South Africa has just finished National Savings Month – and authorised-financial-services-provider-terms-and-conditions-apply Sanlam sponsored a new web series: The One Rand Family.

It. Is. Awesome.

For the email subscribers, here are the first two episodes:

Well worth the fifteen minutes or so of your time.

If you don’t feel up to watching it, and you missed The One Rand Man from last year, the premise is this:

  1. The family doesn’t know what it’s spending because everyone just swipes with their debit/credit cards.
  2. So take that ability away, and make the value of money painful and obvious by giving this two-income household both those incomes in R1 coins.

After they’d divided all those coins out, the allocations:

Breaking it down
Breaking it down

I think that my favourite moment was Sibusiso’s facial expression when he laid out the tax liability. Because almost as much as the bond…

And by the time they were done with the debit orders (which were all paid in one rand coins, by the suitcase-full), they were left with:

After the debit orders
Groceries, fuel, entertainment, and the non-savings

Which would ordinarily have been topped up with credit cards – but not in July.

Anyway, some observations:

  1. I think that people will pay too much attention to that tax bill. But honestly, despite those boxes of coins, I reckon that the tax payment is fictional when you’re an employee. In two ways:
    1. First, your salary arrives with the tax pre-deducted – so when you talk about what you “earn”, you’re already discounting out the tax. Almost as though it was never your money in the first place.
    2. Secondly, for many people, it really wasn’t their money in the first place. When you negotiate your salary, you negotiate your take-home salary. The tax side is grossed up by the employer to make it so that your take-home is your take-home.
  2. Y’all know my feelings on bond repayments (here’s a link to all the posts tagged Rent or Buy – and you’ll need to read from the bottom up). But given that this family is already living in credit, I can think of no better savings mechanism than their bond repayments.
  3. Just to reiterate though:
    1. Bond payments are paying rent to the bank, with a bit of savings; and
    2. Car payments are paying rent to the bank, without the savings and with the interest.
  4. On the credit card front, the family is only paying their minimum repayments. To me, that doesn’t make sense. Unless I’m missing something, surely the best and easiest thing to do with credit cards is arrange for your debit orders to come off about five days after your credit card payment date – and then you transfer all the debit order money into your credit card, and then transfer it all back out again in the new payment cycle? I realise that doesn’t address the “living on credit” problem – but it can certainly alleviate the money lost in interest… But I’m new to credit cards – so perhaps there’s a catch that I’m missing.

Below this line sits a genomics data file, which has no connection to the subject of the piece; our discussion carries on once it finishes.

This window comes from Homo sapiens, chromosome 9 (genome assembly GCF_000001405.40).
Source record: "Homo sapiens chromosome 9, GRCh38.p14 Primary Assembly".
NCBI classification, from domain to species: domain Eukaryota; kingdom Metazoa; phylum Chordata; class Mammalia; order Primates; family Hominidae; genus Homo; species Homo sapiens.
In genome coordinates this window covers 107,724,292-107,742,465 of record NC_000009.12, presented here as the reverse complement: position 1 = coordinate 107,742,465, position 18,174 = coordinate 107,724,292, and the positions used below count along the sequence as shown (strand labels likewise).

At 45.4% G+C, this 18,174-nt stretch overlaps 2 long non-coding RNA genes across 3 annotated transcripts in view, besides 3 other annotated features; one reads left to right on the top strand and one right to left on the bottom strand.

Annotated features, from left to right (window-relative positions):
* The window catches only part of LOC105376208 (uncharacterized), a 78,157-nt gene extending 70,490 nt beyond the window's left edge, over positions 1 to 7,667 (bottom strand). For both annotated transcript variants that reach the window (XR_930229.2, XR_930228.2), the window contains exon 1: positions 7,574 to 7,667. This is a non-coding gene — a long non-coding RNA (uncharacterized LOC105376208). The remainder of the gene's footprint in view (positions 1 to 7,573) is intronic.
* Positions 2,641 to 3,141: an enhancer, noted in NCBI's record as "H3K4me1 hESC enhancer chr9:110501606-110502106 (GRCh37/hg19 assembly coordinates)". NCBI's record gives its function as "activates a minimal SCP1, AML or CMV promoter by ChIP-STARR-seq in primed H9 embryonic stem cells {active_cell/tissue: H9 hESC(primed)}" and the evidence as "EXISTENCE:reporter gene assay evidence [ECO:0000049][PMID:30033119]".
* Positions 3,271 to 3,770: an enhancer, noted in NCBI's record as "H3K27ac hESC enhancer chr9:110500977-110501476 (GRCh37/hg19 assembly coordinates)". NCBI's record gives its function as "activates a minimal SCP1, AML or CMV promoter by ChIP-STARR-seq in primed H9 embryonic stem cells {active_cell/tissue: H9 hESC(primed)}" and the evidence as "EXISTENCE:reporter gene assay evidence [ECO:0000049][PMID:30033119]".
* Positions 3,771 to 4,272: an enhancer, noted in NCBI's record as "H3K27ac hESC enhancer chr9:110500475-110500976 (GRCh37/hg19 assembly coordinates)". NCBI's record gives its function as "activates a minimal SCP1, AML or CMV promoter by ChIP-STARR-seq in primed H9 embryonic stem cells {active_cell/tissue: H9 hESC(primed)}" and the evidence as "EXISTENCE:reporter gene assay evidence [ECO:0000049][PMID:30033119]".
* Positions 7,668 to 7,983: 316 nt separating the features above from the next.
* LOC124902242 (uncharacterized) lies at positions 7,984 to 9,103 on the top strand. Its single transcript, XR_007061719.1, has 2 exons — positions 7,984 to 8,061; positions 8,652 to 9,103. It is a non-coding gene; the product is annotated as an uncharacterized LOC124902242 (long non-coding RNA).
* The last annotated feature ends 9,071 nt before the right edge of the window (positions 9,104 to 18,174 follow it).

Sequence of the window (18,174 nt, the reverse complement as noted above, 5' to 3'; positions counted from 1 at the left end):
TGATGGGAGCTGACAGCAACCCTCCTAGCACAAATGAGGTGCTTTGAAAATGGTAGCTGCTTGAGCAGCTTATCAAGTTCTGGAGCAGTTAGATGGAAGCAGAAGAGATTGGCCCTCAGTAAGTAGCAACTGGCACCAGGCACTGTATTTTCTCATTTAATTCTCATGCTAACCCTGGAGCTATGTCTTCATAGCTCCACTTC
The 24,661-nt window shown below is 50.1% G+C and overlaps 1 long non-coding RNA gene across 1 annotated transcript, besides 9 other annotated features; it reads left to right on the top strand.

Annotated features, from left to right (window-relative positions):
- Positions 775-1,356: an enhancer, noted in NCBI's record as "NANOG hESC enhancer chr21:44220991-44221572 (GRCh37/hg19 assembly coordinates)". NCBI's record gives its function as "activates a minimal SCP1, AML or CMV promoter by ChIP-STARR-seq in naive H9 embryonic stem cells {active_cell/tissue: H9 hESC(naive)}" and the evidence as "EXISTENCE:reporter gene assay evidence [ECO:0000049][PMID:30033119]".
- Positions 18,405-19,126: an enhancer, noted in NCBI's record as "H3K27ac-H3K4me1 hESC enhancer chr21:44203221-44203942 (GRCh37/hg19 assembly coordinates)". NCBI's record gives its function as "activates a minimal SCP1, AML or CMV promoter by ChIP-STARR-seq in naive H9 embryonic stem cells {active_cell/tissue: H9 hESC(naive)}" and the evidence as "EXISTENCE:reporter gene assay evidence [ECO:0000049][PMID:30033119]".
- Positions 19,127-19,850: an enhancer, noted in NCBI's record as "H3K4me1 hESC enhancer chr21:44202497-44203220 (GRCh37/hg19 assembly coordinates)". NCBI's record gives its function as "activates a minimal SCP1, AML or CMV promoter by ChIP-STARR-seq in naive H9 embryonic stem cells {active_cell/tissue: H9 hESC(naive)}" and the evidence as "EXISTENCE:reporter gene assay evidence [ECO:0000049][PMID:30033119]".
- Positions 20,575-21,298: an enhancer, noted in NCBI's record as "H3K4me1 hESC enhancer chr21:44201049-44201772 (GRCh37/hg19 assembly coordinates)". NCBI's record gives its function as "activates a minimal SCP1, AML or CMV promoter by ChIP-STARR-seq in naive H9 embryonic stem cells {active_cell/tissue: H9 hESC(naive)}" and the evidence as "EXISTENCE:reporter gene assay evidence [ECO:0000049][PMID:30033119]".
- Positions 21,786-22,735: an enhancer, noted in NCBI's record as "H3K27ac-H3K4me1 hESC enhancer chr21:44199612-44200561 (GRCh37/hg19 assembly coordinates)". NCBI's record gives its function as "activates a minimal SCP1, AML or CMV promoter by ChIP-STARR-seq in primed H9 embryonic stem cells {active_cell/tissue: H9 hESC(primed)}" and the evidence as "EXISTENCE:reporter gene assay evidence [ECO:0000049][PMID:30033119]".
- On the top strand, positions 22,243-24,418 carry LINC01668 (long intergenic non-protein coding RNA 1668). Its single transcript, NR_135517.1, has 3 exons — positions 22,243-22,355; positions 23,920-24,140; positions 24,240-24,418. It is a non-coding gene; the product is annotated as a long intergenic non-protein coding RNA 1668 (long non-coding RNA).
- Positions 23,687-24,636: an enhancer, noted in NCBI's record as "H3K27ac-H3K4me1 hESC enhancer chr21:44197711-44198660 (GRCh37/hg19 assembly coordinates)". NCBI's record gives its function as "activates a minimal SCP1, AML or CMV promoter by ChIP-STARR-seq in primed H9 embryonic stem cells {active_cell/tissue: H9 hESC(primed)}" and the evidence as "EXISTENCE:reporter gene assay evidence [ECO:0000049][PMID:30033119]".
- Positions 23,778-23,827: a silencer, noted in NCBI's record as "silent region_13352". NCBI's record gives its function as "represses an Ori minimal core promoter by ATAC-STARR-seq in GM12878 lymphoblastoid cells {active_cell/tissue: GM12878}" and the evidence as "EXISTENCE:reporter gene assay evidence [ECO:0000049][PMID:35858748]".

My final observation is that there seems to be a lot of spend-justification going on. As in: “I work very hard for my money – so why shouldn’t I spend it?” 

Genuinely, I don’t think that’s necessary. It sounds like a puritanical vestige – as though any kind of enjoyment has to be paid for in toil and sweat.


If you’re fortunate enough to be in a position where you earn a lot of money and you don’t have to sweat too hard for it, then my view is that you really shouldn’t sweat it. You’re lucky and that’s okay. There is nothing wrong with enjoying it.

I mean, I don’t see many attractive people walking around trying to pretend like they work harder than the ugly people at looking attractive, in order to assuage their guilt over scoring hot romantic partners. Or those with 20/20 vision claiming that they just take better care of their eyes than the blind, so that they can feel better about being able to watch The Good Wife.

Sometimes, life just deals you a good hand. No apologies required.

On that note, Happy Monday. And I’ll post Part 2 when I’ve watched the next two episodes.

Rolling Alpha posts opinions on finance, economics, and the corporate life in general. Follow me on Twitter @RollingAlpha, and on Facebook at